Discovering the Surprising Truth About Customer Acquisition Costs in Different Industries

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By Ben Timlons

Mastering Customer Acquisition Cost: A Key to Ecommerce Success

In the world of marketing, figuring out how to wisely allocate your budget can make or break your business. Knowing your customer acquisition cost (CAC) can give you valuable insights into the efficiency of your marketing campaigns and help you make better decisions to optimize your spending. In this article, we’ll explore what CAC is, why it’s essential to track, how it varies among industries, and how to calculate it using data from Shopify’s original content.

Bottom Line: If you’re an ecommerce business owner or manager, understanding and optimizing your customer acquisition cost (CAC) is crucial for making smarter marketing decisions, budgeting efficiently, and ultimately growing your business.

What is Customer Acquisition Cost (CAC)?

Customer acquisition cost (CAC) is the cost of gaining a single new customer. It’s primarily composed of marketing spend, but production and labor expenses also contribute to the total. CAC is a vital metric for businesses because it allows you to quantify and evaluate the success of your marketing campaigns as well as the efficiency of additional operating costs. Ideally, you want a CAC that is significantly lower than the amount of money each new customer spends on your product or service.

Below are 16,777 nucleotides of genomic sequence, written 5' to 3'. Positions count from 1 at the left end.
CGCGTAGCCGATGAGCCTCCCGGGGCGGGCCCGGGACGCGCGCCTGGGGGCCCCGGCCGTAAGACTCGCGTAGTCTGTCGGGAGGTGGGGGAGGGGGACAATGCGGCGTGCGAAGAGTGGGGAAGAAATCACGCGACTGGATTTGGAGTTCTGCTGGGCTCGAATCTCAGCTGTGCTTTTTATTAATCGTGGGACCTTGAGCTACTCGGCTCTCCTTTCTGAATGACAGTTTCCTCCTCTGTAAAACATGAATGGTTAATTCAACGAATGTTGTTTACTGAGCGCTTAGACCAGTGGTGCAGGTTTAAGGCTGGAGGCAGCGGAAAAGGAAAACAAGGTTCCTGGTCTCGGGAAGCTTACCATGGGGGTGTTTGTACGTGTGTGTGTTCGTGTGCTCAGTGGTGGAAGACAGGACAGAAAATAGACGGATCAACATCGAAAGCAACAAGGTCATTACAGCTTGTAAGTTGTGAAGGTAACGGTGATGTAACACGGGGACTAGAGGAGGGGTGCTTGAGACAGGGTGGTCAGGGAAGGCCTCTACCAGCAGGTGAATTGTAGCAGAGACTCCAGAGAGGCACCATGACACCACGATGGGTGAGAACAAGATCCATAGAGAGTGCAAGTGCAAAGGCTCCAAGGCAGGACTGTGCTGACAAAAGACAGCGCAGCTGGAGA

The Importance of Tracking CAC

Monitoring your CAC can provide insights into your business’s efficiency. If your CAC is consistently less than the money your new customers spend on your products, you can feel confident that your marketing is worth the expense. However, if your CAC is consistently higher than the money your new customers spend, you may need to find ways to reduce your CAC, usually by evaluating your marketing costs.

Understanding LTV to CAC

A good CAC depends on factors such as industry, business size, target audience, and goals. Many successful companies evaluate their CAC against customer lifetime value (LTV), which quantifies the income a customer brings to your business for the duration of their relationship with it. A common target LTV-to-CAC ratio is 3-to-1, meaning the lifetime income from a single customer should be three times more than the cost of acquiring that customer.

Customer Acquisition Cost By Industry

CAC varies significantly by industry. Based on data Shopify collected in 2021, here are some average annual CACs for ecommerce brands with fewer than four employees:

  • Arts and entertainment: $21
  • Health and beauty: $127
  • Fashion and accessories: $129
  • Home, furniture, and garden: $129
  • Electronics: $377

Remember that these numbers are averages and should be considered as ballpark figures rather than precise numbers.

How to Calculate Your CAC

Here are four steps to calculate CAC for your company:

  1. Determine marketing spend for a particular period of time
  2. Identify how many customers you gained
  3. Divide marketing spend by new customers
  4. Consider factoring in your other costs

By carefully examining your CAC, you can make more informed decisions about your marketing budget and look for ways to reduce it if needed. This will ultimately lead to a healthier and more profitable ecommerce business.